In the past three years I’ve performed in ensembles with David Kimbrough, Afrissippi, the Black Crowes, Marshall Allen, Elliott Levin, Daniel Carter, Ras Moshe, Sabeer Mateen, 101 Runners, Pinkeye Orchestra, Planet D Nonet, Carlo Ditta, Dr. Prof. Barry Kaiser, Tom Worrell, Vincente Pino, Leslie Lopez, Steve Fly, the Dirty Strangers, Gary Lammin, Charles Shaar Murray, Jair-Rohm Parker Wells, Primal Scream, DKT/MC5, Youth, Mark Ritsema, Angelo Olivieri, Raskolnikov, and people I can’t even remember right now. I have bands of Blues Scholars in Amsterdam, Detroit, Los Angeles, and Oxford, Mississippi.
           
I’ve issued two books—IT’S ALL GOOD: A JOHN SINCLAIR READER and SUN RA INTERVIEWS & ESSAYS with Headpress in London. SUN RA has just been translated into Spanish and issued by Libertos Editorial. My “underground classic” book, GUITAR ARMY, was reissued in a 35th anniversary edition by Feral House/Process Books in 2007 and has been translated now into Italian, Spanish and French.
           
BookBeat in Detroit will be bringing out my poetry & prose collection SONG OF PRAISE: HOMAGE TO JOHN COLTRANE, and Ecstatic Peace Press is planning to issue the completed first half of my Monk work in verse, always know: a book of monk. And Dotty Oliver in Little Rock is publishing my New Orleans prose collection, MARDI GRAS TO THE WORLD, later this year.
           
As for the music, I’ve issued three CDs since 2007—TEARING DOWN THE SHRINE OF TRUTH & BEAUTY with the Pinkeye Orchestra (LocoGnosis Records); DETROIT LIFE with the Motor City Blues Scholars (No Cover Records); and VIPER MADNESS with the Planet D Nonet (No Cover). My new record is called LET’S GO GET ‘EM by John Sinclair & His International Blues Scholars and will be released by No Cover in March, and I’m just now completing a new album project with a producer in London known as Youth that I’m calling BEATNIK YOUTH.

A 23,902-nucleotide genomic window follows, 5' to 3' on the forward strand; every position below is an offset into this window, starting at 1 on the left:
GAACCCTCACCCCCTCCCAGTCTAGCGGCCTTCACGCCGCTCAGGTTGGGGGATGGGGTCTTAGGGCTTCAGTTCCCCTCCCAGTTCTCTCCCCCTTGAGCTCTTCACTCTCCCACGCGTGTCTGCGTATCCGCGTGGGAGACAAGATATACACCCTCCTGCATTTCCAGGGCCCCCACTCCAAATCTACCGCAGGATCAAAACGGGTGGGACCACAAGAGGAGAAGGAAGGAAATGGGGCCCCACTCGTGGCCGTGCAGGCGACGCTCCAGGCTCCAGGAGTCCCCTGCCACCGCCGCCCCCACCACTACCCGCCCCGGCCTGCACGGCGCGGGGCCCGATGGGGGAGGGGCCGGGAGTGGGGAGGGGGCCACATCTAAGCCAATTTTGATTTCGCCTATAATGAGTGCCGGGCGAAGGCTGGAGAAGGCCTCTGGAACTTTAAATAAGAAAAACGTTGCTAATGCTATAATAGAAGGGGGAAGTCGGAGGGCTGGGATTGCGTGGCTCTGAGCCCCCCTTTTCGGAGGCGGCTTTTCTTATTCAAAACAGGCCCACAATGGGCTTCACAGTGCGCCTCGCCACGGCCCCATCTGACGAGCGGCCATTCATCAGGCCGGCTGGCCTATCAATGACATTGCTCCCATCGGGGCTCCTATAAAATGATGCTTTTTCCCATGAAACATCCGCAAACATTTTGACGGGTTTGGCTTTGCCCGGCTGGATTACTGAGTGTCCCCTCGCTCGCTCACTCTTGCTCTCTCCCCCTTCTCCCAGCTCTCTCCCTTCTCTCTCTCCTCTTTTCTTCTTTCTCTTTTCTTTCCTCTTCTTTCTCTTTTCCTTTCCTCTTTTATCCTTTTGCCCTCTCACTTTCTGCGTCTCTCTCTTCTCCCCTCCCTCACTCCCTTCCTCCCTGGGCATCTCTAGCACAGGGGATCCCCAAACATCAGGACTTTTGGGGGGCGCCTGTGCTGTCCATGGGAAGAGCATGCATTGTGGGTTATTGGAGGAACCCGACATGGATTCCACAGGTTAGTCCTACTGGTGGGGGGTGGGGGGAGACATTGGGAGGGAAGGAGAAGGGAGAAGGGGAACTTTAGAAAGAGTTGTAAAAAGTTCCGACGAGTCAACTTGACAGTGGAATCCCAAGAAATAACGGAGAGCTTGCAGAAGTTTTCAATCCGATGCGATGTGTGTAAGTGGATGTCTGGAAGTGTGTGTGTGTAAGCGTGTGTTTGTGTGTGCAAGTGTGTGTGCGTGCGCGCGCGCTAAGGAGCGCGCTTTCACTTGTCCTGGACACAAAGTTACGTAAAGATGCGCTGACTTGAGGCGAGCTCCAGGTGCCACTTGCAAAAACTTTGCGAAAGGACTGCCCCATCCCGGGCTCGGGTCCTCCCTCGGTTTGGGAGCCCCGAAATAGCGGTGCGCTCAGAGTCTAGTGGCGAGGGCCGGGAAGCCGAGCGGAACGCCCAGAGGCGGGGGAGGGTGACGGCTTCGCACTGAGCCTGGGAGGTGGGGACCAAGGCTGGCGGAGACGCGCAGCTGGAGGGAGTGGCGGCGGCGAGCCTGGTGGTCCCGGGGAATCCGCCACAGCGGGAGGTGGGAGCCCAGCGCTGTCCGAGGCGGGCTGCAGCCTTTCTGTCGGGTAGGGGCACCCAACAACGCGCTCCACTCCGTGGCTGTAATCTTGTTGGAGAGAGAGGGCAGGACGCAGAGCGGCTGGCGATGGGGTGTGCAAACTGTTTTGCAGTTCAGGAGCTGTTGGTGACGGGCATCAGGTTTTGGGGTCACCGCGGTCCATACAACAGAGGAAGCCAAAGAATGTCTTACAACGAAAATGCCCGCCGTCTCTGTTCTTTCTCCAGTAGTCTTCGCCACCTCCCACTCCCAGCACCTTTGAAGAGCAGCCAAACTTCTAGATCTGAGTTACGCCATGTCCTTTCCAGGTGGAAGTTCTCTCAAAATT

I’ve also completed a work begun in 1982: a book of blues verse titled FATTENING FROGS FOR SNAKES that’s in four sections, each one set to music and recorded with a different ensemble in New Orleans, Detroit, Oxford and Clarksville, Mississippi. I’m assembling the package into a box set as we speak
 
Are you still involved in radio? Do you see radio as an effective medium to get your message and your poetry and music to a wider audience?
 
I also program & produce regular podcasts for two internet radio stations, Radio Free Amsterdam and Detroit Life Radio, including weekly installments of the John Sinclair Radio Show, Sinclair On The Air and Jazz from the Hempshopper. I also collect and edit for broadcast blues & jazz programs by deejays present & past that I enjoy. I post one one-hour program each day on each of the two stations.
 
With the advent of file sharing do you see a shift in the relationship between record companies and artists like yourself?
 
Yes: basically there is none in terms of what used to be, i.e., with the possibility of getting paid. My best experience is to be able to make the records and get someone to press some of them at no cost to myself.